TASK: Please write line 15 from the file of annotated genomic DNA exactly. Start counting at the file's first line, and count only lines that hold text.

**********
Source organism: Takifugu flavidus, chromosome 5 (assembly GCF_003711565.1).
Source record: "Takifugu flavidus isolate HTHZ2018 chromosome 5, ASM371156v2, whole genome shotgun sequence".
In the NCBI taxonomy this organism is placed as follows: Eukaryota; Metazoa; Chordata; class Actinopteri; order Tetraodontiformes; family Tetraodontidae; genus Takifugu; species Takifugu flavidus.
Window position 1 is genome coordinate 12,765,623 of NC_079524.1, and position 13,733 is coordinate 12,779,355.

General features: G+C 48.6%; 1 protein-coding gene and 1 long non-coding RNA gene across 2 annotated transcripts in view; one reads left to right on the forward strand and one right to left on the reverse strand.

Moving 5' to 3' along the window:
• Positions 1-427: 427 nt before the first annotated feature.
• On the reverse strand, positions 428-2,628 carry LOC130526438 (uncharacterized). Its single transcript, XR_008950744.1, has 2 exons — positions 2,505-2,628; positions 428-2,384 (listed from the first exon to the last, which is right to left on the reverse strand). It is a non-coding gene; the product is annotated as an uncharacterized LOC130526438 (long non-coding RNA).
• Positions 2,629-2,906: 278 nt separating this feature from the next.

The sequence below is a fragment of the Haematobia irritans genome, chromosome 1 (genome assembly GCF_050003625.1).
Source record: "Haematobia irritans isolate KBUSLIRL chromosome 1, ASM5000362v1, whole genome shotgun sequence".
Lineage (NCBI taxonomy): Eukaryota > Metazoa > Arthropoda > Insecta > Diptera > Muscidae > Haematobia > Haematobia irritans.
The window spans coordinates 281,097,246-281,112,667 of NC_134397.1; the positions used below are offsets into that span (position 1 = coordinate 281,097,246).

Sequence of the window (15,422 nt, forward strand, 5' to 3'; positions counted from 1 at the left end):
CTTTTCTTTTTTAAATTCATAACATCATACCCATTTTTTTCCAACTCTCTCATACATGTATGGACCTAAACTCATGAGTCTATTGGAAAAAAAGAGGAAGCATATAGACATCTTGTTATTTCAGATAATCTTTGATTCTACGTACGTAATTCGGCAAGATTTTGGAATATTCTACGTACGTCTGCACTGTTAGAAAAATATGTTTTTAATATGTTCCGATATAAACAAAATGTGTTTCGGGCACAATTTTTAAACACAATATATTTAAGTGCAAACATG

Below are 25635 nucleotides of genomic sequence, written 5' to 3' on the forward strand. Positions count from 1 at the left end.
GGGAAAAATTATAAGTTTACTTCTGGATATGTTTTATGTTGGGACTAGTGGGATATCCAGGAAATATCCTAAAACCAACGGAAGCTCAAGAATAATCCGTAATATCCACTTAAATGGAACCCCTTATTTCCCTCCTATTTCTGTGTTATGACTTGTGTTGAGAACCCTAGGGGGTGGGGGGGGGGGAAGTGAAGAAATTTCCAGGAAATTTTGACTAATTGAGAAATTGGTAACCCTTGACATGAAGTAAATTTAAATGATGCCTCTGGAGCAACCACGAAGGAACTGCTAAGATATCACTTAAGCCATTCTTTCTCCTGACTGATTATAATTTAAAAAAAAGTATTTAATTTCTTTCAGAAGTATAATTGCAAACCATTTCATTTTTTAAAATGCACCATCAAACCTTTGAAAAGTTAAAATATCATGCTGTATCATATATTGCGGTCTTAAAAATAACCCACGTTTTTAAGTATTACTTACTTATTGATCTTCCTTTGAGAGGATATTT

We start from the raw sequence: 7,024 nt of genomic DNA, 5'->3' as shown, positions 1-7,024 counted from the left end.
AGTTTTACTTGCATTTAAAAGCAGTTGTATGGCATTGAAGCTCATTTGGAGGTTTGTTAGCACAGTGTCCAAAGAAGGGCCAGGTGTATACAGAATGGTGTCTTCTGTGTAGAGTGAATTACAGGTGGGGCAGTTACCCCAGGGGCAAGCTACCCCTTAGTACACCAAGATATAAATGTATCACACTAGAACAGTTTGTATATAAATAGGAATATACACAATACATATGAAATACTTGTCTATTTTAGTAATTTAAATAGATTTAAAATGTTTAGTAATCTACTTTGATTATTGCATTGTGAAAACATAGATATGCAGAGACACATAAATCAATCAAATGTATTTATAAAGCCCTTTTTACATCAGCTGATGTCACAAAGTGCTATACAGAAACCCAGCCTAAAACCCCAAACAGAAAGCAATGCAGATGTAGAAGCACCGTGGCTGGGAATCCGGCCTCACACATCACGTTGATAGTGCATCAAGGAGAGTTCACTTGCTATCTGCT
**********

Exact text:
CTTTTCTTTTTTAAATTCATAACATCATACCCATTTTTTTCCAACTCTCTCATACATGTATGGACCTAAACTCATGAGTCTATTGGAAAAAAAGAGGAAGCATATAGACATCTTGTTATTTCAGATAATCTTTGATTCTACGTACGTAATTCGGCAAGATTTTGGAATATTCTACGTACGTCTGCACTGTTAGAAAAATATGTTTTTAATATGTTCCGATATAAACAAAATGTGTTTCGGGCACAATTTTTAAACACAATATATTTAAGTGCAAACATG